All too often, Harrison said, participating companies say the SBIR process is too bureaucratic, too burdensome, and too slow to cough up actual cash. Established defense contractors can cope with that kind of delay and overhead, but small businesses can’t. In fact, he said, today too many SBIR contracts go to a “cottage industry” of companies that specialized in navigating the complex process, with their whole business model based on getting one “innovation” grant after another without ever making the transition to a final product troops can use.
Instead, “we need to be treating SBIR like the Army’s venture capital fund,” Harrison said. Yes, the Army has tried this before, with the Army Venture Capital Initiative, he acknowledged, but “we are resetting that and looking for ways we can deploy appropriated dollars into high tech opportunities.”
The final phase is the Halo Manufacturing Accelerator, which will focus on development of actual, fielded weapons, sensors, and other systems. Halo will launch in spring 2019 with projects to develop both small drones and engines for larger unmanned aircraft.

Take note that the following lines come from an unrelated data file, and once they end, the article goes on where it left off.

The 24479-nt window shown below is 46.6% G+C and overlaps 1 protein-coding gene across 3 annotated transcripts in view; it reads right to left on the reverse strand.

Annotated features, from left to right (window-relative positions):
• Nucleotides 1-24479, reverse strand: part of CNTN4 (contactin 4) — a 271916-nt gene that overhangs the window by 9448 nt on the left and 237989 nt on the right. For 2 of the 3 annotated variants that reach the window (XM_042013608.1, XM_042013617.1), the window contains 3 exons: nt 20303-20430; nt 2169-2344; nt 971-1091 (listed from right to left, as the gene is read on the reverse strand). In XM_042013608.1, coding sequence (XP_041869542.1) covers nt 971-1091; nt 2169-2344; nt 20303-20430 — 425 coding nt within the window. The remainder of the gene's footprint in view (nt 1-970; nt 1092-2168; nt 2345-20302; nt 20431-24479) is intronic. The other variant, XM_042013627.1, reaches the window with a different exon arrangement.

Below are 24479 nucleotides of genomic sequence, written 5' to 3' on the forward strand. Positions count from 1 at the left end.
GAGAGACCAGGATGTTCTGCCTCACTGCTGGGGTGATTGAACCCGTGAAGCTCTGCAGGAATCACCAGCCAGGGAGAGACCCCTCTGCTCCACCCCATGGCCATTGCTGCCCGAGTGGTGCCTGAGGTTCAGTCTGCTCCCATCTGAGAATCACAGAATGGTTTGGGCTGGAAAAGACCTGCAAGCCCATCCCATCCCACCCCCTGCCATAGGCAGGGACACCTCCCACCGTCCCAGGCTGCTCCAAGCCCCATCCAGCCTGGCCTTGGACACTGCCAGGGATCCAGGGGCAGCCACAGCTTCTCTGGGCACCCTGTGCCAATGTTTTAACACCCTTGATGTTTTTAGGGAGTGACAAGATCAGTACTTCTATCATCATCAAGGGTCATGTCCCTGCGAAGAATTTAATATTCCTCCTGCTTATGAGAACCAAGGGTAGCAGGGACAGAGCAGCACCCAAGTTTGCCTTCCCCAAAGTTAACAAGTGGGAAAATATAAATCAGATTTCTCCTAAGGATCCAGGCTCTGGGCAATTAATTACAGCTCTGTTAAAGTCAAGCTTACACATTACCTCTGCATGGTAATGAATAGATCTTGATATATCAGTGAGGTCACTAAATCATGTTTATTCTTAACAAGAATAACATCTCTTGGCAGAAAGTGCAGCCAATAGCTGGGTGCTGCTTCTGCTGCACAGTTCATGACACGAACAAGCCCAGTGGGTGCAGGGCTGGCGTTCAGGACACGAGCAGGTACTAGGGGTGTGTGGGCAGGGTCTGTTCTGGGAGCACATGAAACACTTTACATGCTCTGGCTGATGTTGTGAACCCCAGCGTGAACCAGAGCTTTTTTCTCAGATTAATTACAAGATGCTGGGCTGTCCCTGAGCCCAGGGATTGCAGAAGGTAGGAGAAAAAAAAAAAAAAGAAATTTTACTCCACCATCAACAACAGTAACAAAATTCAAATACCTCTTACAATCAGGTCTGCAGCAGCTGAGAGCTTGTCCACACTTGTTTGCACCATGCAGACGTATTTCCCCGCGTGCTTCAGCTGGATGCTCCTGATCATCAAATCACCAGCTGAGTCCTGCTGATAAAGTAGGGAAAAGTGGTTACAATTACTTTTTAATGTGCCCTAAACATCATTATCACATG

The hurdle here is all the requirements the Pentagon enforces on companies that want to make stuff for it. We’re not talking just about the Federal Acquisition Regulation (FAR) contracting process, Harrison said, though that’s bad enough, “but all the other stuff” from military specifications (MILSPEC) to safety releases. Navigating this takes time and expertise, which translates into overhead, and most venture capitalists prefer their startup avoid the defense market altogether rather than take on such burdens. Halo will offer an alternative. Let the idea guys focus on their ideas, but bring in traditional defense contractors and Army institutions to handle the red tape for them, rather than the startup having to build that kind of overhead in-house.
This pilot is still in the brainstorming phase. “We’ve started to form up a tiger team within the Army to pull in RDECOM (Research, Development, & Engineering Command) and other sources of expertise to help us think through the problem,” Harrison said. “And then we’re looking to pull in defense industry to the conversation. This point is where we really start to see real opportunities for defense industry to partner with startups.
“We’ll be engaging with NDIA and others to solicit participation,” Harrison said. “Stay tuned.”